Modifying Your Equipment
Nerf Guns are still generally marketed/designed for kids, leaving them
lots of room for performance. Modifying your gun may seem daunting, but
it's actually quite simple and fun and can make a huge difference in your
survival rate. There are many
videos and documents online about
how to modify your gun, and it's worth looking at some of them. Keep
in mind that modifying your gun can damage/destroy it!
Here are some modifications to know about and consider
- Removing Safeties (highly recommended!)
Many of the guns (particularly the battery powered guns) have
safeties for the little kids. These safeties can get you killed
in an HvZ. As an example, the clip fed guns have "jam doors" that
you can open in case a dart gets jammed. When that jam door is open,
it opens a switch which turns the gun off. I've had a jam door pop
open in the midst of combat more than once, until I finally removed
the safeties on my gun. This can be as simple as taping the pushbuttons
so they are always closed or actually rewiring your gun around the safeties.
- Spring Guns: Spring Replacement
Some guns (such as the strongarm) have easy-to-find and cheap spring
replacements available (do a quick search) that can significantly improve
range. It's a pretty easy modification to do.
- Battery Guns: Overvolting (recommended!)
The battery powered guns generally use motors with flywheels to
shoot the darts. Increase the voltage and your motors will go
faster and generally shoot the darts further. Increase the voltage
too much and the darts start to fishtail (lose stability and hence
accuracy) or your motors burn up (though replacing motors is a reasonable
mod). Keep in mind that the overvoltage solutions generally involve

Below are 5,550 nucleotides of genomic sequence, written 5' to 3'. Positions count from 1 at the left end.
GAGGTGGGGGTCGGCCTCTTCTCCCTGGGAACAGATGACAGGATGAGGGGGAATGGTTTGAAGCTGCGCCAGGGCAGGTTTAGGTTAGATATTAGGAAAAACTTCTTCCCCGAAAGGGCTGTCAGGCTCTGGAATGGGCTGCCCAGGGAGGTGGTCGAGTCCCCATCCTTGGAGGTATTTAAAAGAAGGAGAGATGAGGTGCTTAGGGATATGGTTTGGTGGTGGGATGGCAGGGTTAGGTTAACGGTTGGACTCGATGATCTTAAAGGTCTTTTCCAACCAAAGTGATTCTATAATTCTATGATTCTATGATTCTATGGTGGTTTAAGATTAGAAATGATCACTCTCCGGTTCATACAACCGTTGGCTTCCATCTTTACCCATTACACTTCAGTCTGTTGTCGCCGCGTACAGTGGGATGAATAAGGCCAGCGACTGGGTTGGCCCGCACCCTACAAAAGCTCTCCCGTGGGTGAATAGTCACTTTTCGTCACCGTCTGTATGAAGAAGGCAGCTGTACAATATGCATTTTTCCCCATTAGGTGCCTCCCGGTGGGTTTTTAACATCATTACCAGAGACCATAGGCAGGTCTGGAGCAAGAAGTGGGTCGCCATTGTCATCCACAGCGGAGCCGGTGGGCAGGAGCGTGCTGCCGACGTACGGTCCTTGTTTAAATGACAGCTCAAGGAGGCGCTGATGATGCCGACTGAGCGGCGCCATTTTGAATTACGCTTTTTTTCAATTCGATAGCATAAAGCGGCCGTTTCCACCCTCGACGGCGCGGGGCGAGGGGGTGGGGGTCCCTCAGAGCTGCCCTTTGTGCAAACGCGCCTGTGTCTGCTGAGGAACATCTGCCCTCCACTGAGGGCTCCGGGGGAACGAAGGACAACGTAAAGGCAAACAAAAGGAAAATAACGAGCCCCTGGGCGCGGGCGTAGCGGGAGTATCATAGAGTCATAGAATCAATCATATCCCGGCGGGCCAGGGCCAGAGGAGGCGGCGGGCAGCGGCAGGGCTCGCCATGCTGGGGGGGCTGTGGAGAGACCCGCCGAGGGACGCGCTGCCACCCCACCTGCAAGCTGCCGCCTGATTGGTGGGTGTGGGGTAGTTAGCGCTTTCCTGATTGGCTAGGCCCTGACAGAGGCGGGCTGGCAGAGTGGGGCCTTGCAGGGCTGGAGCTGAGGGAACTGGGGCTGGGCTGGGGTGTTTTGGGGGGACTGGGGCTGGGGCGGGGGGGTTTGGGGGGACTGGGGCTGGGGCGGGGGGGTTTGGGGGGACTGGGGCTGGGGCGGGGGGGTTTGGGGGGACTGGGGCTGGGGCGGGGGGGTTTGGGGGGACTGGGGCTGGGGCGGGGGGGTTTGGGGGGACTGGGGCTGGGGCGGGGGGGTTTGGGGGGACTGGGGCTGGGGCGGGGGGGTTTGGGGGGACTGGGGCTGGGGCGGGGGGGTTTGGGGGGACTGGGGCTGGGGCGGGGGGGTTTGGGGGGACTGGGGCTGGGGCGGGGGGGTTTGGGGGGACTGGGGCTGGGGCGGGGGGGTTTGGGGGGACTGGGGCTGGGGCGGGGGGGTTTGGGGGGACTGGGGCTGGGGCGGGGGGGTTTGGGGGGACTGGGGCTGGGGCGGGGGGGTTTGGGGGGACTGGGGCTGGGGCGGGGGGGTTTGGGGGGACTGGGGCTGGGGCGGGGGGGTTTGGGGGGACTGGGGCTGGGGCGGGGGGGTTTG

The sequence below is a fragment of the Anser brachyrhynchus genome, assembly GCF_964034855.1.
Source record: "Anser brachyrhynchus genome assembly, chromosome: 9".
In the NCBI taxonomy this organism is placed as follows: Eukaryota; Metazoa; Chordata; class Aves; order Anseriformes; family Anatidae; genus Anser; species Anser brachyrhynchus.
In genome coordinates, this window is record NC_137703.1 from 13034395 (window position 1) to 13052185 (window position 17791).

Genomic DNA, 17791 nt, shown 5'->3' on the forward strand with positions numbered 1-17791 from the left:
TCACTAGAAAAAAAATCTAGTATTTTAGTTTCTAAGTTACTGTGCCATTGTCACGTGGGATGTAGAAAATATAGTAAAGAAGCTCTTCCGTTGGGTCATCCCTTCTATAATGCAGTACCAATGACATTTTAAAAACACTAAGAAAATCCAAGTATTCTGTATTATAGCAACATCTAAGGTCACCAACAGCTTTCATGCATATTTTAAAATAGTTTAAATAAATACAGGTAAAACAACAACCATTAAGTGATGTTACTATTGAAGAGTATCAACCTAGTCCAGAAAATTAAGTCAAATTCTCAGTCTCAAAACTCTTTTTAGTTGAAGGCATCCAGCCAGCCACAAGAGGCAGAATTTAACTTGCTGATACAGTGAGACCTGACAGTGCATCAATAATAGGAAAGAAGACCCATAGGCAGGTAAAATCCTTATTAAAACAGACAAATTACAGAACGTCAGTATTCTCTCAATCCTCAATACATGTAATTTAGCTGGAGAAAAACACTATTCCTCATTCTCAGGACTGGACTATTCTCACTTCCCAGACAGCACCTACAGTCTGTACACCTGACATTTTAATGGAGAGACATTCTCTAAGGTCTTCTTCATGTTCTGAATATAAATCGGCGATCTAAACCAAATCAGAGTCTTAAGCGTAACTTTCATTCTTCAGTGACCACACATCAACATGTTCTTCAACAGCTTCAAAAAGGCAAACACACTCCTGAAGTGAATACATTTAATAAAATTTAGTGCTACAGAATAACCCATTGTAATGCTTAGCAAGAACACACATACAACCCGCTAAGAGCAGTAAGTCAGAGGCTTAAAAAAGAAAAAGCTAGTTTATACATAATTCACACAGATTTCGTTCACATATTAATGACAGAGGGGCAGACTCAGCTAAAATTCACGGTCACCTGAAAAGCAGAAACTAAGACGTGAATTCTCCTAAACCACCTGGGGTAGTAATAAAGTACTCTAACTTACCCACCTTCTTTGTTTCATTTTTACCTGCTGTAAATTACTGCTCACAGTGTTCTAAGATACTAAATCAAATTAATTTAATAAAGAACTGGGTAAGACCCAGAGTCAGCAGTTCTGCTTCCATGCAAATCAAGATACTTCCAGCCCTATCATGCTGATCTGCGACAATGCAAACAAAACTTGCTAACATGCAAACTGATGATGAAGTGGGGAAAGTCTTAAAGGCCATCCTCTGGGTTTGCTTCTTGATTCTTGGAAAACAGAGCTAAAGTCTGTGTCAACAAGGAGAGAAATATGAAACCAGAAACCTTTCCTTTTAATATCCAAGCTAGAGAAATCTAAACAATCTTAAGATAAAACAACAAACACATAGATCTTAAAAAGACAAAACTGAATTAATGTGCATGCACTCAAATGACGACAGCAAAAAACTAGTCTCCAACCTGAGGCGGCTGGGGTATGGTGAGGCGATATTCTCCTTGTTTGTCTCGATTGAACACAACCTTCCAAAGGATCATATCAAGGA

rechargeable Lithium batteries. These are the same batteries used in
laptops, but they need to be charged and discharged properly or they
can catch fire or explode! So treat them properly!
Regardless, overvolting your battery powered guns gives a great
advantage. The two main ways to overvolt are:
- Trustfire/Ultrafire Batteries
Trustfire batteries are Li-Ion rechargeable batteries that are
the size of a AA battery but run at just over twice the voltage (3.6V).
For example, take a Stryfe (which uses 4 AA batteries) and put in
two Trustfire batteries and two dummy batteries (just an electrical
short) (Do not mix Trustfire batteries and regular batteries!).
You'll run at just a bit more voltage than the stock 4 AA batteries
would, which means the motors spin up faster, meaning you can
shoot much quicker and further as well. It's a very easy mod
that makes a big difference in your gun. However, before
buying Trustfires, consider...
- LiPo Battery Packs
Voltage isn't everything. There's also a question of how much
current the battery can supply. And this is where LiPo battery
packs really win. LiPo batteries are reasonably cheap and can
be found in many sizes, these are the batteries used in remote
control planes and helicopters. A simple and slow charger can